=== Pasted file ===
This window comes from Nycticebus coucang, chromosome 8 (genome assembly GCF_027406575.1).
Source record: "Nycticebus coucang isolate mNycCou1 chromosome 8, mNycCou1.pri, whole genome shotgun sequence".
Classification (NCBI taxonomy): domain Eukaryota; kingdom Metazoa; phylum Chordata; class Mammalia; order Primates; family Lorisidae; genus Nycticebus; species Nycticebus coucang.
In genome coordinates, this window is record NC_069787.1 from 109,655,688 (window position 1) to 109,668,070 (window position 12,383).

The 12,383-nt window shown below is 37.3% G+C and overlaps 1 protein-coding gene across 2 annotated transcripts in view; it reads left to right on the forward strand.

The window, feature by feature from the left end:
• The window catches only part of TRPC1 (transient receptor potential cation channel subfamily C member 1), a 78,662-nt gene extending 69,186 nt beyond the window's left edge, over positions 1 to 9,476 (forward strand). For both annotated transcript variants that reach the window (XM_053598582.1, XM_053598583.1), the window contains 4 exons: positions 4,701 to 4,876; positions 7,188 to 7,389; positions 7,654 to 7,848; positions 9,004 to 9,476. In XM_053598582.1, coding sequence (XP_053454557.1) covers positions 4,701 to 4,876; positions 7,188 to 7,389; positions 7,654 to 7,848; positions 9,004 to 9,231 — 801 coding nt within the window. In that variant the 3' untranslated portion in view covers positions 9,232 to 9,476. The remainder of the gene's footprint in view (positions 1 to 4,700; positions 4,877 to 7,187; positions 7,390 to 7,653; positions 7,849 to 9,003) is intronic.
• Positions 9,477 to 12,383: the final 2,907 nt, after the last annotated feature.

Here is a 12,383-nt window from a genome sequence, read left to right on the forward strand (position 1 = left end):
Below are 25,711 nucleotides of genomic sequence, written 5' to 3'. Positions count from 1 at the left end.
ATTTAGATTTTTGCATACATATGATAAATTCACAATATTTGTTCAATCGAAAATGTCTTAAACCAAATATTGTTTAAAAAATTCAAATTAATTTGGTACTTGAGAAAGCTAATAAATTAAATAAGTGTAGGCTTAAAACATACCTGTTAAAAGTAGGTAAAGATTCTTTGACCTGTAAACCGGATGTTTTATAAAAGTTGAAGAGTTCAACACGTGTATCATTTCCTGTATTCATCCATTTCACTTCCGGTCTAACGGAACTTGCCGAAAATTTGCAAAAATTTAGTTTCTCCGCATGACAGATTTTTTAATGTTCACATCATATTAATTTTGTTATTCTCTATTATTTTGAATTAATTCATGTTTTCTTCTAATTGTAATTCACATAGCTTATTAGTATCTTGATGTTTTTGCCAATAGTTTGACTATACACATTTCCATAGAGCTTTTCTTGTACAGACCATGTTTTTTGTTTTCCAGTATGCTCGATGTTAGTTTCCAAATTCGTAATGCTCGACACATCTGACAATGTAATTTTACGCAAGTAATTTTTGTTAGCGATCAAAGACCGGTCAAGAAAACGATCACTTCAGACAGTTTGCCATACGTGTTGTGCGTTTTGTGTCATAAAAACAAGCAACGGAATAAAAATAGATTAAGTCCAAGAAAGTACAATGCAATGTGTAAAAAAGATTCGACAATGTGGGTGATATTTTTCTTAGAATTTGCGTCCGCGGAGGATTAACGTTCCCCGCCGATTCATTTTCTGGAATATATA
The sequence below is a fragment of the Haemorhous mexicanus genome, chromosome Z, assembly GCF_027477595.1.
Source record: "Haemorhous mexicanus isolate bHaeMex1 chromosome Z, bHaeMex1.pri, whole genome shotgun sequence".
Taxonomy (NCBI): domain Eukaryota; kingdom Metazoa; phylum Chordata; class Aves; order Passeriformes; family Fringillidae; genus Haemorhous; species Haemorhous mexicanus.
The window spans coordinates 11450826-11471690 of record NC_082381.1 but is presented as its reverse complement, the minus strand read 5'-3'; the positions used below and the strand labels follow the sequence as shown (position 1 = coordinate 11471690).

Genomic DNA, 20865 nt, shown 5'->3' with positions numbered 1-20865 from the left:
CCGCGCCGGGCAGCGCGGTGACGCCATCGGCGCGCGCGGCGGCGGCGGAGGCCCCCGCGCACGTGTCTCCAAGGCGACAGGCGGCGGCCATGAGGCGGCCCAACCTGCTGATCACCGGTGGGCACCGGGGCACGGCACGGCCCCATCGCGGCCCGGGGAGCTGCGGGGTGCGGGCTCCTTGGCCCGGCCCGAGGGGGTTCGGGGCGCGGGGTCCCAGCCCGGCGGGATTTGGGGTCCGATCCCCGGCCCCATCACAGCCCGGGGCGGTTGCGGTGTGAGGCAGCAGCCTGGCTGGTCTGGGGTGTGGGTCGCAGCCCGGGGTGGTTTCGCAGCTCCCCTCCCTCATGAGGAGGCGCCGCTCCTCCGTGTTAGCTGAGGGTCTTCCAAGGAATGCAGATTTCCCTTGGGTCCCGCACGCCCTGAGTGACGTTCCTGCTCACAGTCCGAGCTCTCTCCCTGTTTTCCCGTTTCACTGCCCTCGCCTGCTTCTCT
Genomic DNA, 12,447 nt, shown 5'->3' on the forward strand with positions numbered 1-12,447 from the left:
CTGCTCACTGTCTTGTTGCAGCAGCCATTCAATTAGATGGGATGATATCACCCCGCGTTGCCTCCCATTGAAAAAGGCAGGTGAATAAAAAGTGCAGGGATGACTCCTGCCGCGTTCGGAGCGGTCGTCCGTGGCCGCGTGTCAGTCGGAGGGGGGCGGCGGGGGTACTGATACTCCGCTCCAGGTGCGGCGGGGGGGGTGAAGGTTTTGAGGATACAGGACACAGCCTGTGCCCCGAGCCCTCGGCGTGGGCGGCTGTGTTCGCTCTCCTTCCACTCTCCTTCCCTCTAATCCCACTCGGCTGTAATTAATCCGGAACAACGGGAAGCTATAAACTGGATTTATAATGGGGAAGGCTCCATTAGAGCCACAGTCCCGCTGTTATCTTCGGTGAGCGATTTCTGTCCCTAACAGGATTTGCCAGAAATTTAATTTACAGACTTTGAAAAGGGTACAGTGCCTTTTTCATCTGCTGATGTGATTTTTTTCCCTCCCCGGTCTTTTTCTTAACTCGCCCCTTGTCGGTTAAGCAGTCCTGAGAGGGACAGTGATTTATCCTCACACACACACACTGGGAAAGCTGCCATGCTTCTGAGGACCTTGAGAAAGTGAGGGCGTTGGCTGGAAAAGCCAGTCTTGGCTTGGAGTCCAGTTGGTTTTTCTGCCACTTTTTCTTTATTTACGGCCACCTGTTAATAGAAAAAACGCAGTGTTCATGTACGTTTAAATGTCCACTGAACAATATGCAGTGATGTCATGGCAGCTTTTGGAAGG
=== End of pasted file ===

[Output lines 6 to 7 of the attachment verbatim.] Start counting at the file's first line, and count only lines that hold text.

The window, feature by feature from the left end:
• The window catches only part of TRPC1 (transient receptor potential cation channel subfamily C member 1), a 78,662-nt gene extending 69,186 nt beyond the window's left edge, over positions 1 to 9,476 (forward strand). For both annotated transcript variants that reach the window (XM_053598582.1, XM_053598583.1), the window contains 4 exons: positions 4,701 to 4,876; positions 7,188 to 7,389; positions 7,654 to 7,848; positions 9,004 to 9,476. In XM_053598582.1, coding sequence (XP_053454557.1) covers positions 4,701 to 4,876; positions 7,188 to 7,389; positions 7,654 to 7,848; positions 9,004 to 9,231 — 801 coding nt within the window. In that variant the 3' untranslated portion in view covers positions 9,232 to 9,476. The remainder of the gene's footprint in view (positions 1 to 4,700; positions 4,877 to 7,187; positions 7,390 to 7,653; positions 7,849 to 9,003) is intronic.